1934’s The Thin Man is a perfect film; not the greatest, nor even the most stylized, but simply executed without error. The actors – especially the unbeatable team of William Powell and Myrna Loy – are as good as I’ve ever seen, the script packed with wit and sly sophistication, and the “mystery,” well, means absolutely nothing in the end, which is exactly as the filmmakers intended. Even Nick and Nora Charles, “retired” from the sleuthing business, aren’t really that concerned with results or guilty parties; not when there are parties to throw, barbs to exchange, and martinis to consume. Nick’s joy in simply being alive (and drunk) is so damned infectious that we’re crushed with envy for not being able to share his company. There’s nothing noble about him necessarily, so he’s free to wander about with more self-control than he has any right to expect from himself. And the relationship with his wife is nothing less than the most believable (and enchanting) in the long annals of the Hollywood romantic comedy. What they say to each other (and how they say it) goes beyond the mere recitation of dialogue; these are people we might have the good fortune of meeting in our daily lives, that is if we inhabited a world that valued erudition.
From the outset, it is impossible to believe that this is a film from 1934, as the characters and situations appear timeless, almost without regard for context. Director W.S. Van Dyke has no particular style he’s conveying (perhaps the result of a two week shooting schedule), other than to defer to the talents of his actors. And surely it helps to have a screenplay based on the work of Dashiell Hammett, who knew a thing or two about advanced wordplay in the face of intoxication. The double entendres are thick and ultimately surprising, as it seems hard to believe that the prudish censors of the day let such winking remarks slide. Still, in many ways, as unforgivable as industry censorship is, the Production Code forced upon the writers of the day a clever subtlety that has been replaced by the overt idiocy of our own era.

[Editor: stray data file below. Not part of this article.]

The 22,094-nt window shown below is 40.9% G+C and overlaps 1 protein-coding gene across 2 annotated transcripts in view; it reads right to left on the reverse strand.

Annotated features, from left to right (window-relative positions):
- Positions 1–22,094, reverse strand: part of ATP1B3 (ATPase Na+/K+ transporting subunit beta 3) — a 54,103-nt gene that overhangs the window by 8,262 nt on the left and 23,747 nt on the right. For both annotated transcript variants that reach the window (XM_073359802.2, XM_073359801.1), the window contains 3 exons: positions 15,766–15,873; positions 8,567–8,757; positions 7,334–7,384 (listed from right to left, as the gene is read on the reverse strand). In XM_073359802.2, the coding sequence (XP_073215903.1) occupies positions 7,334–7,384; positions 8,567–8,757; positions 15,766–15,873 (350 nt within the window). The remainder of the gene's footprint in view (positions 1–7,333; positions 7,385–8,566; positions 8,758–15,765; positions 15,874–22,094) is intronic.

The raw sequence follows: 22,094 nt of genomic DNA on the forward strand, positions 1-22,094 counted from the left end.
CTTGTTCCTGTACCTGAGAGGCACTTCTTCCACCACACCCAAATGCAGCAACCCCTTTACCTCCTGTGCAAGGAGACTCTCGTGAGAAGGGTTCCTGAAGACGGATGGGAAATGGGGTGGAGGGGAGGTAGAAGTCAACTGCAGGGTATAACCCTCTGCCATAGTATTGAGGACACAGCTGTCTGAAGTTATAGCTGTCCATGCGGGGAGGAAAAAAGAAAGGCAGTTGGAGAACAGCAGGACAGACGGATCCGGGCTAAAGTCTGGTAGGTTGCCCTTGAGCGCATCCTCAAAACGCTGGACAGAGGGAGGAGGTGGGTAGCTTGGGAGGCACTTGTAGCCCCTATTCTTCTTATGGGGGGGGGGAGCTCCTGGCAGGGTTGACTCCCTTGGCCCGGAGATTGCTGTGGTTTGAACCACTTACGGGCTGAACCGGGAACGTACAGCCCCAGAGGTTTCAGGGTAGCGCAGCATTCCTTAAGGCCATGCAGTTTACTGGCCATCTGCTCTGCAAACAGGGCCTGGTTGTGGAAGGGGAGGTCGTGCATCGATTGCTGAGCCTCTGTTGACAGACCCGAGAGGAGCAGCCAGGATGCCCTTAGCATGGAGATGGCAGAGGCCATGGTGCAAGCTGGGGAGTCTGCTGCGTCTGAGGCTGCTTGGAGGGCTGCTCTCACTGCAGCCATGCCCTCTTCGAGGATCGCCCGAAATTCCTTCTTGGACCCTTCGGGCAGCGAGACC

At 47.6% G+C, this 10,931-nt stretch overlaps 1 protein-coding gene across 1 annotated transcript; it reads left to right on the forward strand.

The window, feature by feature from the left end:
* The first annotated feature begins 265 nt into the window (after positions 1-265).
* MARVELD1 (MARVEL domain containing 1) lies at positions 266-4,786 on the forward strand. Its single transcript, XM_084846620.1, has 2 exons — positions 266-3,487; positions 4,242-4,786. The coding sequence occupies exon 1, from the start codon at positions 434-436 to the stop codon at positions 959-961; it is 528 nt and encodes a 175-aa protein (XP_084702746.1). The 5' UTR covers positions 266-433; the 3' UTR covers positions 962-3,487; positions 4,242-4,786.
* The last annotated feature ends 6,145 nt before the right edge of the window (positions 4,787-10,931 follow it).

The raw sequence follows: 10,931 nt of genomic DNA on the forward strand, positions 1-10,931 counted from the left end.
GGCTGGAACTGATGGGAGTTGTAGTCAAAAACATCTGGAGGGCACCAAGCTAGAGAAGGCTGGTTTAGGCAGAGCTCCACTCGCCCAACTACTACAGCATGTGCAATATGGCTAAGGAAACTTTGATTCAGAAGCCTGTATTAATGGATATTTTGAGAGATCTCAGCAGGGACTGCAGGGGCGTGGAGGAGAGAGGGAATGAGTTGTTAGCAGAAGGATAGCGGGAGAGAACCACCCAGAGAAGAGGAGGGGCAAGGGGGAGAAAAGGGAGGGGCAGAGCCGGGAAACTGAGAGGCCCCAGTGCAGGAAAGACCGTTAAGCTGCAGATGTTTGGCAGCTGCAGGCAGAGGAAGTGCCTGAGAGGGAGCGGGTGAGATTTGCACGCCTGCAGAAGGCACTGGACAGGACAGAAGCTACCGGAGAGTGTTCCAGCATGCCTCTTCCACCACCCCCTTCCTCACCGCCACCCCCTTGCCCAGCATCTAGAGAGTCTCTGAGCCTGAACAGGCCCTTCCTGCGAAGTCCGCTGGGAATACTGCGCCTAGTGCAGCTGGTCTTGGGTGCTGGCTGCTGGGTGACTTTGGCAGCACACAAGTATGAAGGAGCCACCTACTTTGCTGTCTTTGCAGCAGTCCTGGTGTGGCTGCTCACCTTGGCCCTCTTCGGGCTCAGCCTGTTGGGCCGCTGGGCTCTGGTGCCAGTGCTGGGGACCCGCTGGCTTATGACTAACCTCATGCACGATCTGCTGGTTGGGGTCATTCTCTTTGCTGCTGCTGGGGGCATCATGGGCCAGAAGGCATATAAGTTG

Far from adhering to a Pollyannaish view of life, these are world-weary folks; only with the maturity to understand that in the midst of a Depression, all one can really do is shrug and toast the chaos. The world might be full of crime, greed, and unrepentant murder, but that shouldn’t stop one from playfully needling one’s wife. When so many on-screen couples are unimaginative, dull, and little more than slaves to a childish script, Nick and Nora are an example of what we should all strive to be with our better half: sarcastic, sexual, flirtatious, and delightfully mean when the occasion calls for it (which is often). Most importantly, they avoid the gooey sentiment that can often be terminal in such films. Sure, they love each other deeply, but not so much that they won’t mutter a death threat from time to time. Or administer a “saving” blow to the chops.
In reality as well as in spirit, this is a world where sleazy dames shack up with loutish boyfriends, wealthy widows push for a little more cash they don’t really need, and snotty children disregard their parents, but Nick and Nora stand above it all. They aren’t saints; simply two superior minds who long ago stopped dirtying their hands with day-to-day trivialities. Nick is even self-aware enough to know that he’s having a damn good time spending his wife’s fortune, and what’s more, he isn’t above telling her so. Even the murder of the “thin man” of the title, a decrepit scientist who’s part SOB, part bastard, is a mere “tidbit,” as no one – especially Nick and Nora – really care about the victim. He’s simply a game to be played; a mysterious clue to spice up an evening. Nick’s big dinner with all the suspects, then, is mostly for his own amusement and only partly to discover the culprit. As such, Nick’s the sort of gentleman to be more concerned with the cut of his steak than the feelings of a grieving family. And that’s why we love him.